India & Himalayas

Indian folk art at its best

Ramayana mask
Ramayana mask

Q:  How can I find out where this mask is from? It is large enough to cover most of the wearer’s face and is made of hand sewn of leather, fabric, sequins and gold thread.
I’ve tried searching photos of masks from asia, south america and africa but can’t find anything that seems similar.  There are 3 others with the same coloring, shape and stress on eyes.  Cheryl, 755

A:  What a lovely piece, and a good example of Indian folk art at its best. I’m not sure from what state in India it comes, or what character in the Ramayana it represents. It may take some effort to find out because there is not much literature available to us. Hopefully one of our readers will offer a comment.  A


  • Nate

    This is without question a beautiful piece of ethnographic history – I love the aesthetics.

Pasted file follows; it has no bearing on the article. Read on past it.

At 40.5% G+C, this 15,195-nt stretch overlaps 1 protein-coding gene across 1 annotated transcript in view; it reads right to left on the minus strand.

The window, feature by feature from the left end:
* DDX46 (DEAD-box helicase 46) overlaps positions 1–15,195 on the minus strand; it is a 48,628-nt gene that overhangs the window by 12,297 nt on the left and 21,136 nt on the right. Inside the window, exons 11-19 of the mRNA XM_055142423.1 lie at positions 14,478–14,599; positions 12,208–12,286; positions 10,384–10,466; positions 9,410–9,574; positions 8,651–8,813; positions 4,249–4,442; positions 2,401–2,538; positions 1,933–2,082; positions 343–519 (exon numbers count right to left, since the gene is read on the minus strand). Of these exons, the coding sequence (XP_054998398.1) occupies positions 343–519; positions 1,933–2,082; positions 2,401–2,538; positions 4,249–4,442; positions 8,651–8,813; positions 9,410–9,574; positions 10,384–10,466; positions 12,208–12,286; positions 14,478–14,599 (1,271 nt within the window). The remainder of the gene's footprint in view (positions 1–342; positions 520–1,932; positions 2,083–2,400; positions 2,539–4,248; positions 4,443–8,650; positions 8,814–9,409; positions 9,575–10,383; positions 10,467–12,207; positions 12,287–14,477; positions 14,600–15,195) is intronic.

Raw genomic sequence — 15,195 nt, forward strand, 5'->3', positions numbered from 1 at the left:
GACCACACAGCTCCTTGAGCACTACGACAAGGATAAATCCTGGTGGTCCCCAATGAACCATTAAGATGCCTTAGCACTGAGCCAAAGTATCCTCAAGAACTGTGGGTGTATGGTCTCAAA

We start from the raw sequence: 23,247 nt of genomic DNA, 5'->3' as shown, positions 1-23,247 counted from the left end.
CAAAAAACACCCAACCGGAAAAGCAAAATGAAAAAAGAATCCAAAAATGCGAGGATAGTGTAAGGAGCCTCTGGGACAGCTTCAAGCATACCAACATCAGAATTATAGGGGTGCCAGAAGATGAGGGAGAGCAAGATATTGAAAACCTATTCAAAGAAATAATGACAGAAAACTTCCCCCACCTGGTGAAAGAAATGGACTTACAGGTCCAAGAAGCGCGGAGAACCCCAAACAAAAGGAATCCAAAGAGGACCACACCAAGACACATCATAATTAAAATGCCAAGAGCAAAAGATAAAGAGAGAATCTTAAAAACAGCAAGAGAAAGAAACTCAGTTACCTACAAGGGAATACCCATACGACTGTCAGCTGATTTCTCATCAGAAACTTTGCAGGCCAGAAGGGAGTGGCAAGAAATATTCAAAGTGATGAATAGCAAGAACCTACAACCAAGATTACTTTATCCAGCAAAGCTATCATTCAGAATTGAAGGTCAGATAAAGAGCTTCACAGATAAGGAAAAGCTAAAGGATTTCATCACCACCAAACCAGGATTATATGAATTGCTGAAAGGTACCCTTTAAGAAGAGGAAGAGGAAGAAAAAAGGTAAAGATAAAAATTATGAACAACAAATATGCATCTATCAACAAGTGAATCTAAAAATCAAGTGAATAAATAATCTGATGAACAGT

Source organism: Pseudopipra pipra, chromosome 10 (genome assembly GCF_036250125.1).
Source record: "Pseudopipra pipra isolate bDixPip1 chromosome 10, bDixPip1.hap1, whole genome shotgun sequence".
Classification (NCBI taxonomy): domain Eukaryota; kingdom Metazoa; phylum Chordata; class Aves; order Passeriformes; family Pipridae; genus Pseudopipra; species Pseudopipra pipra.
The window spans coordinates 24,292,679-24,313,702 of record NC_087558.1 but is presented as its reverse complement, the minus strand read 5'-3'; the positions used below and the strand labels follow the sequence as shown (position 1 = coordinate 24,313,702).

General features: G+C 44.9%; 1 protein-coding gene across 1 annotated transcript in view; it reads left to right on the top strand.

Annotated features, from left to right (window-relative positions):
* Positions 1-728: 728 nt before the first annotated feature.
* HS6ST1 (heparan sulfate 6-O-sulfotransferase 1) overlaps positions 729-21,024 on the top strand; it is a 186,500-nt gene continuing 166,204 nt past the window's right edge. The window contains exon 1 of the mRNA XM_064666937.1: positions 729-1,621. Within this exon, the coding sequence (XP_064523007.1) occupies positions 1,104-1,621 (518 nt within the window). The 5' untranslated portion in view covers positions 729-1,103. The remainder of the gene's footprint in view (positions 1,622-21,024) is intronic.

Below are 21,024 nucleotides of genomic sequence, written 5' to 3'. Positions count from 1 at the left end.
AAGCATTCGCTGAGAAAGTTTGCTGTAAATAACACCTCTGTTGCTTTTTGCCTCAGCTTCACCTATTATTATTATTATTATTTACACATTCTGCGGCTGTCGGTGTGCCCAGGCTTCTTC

What I find to be the most interesting is that is very closely resembles nearby Nepal masks – Particularly the Lakhe (Lākhey) Masks. Both seem to gravitate to the same shade of red, have the same eye shapes and eye-holes, and both have flared, oversized, out-turned white fangs.The hyper-linked website example, clearly has some Indian influences… It would appear the two regions are close enough to have direct influences on each other. The story of the Lakhe is a fun one too…(Per Wikipedia)

    Lākhey (Nepal Bhasa: लाखे, lā-khé) (alternative spellings Lākhe, Lākhay, लाखय्) is a demon in Nepalese folklore. He is depicted with a ferocious face, protruding fangs and mane of red or black hair. Lakhes figure prominently in traditional Newar culture of Nepal Mandala. The Lakhe tradition is found in the Kathmandu Valley and other Newar settlements throughout Nepal.[1] Lakhes are said to be demons who used to live in the forests and later became protectors to the townspeople.[2] A female Lakhe is known as Lasin (लसिं).

  • Amrish Vaidya

    This mask is most certainly a Ramayana mask from Uttar Pradesh in Northern India.Every winter there theatrical performance over 9 evenings of the epic for which it was used.

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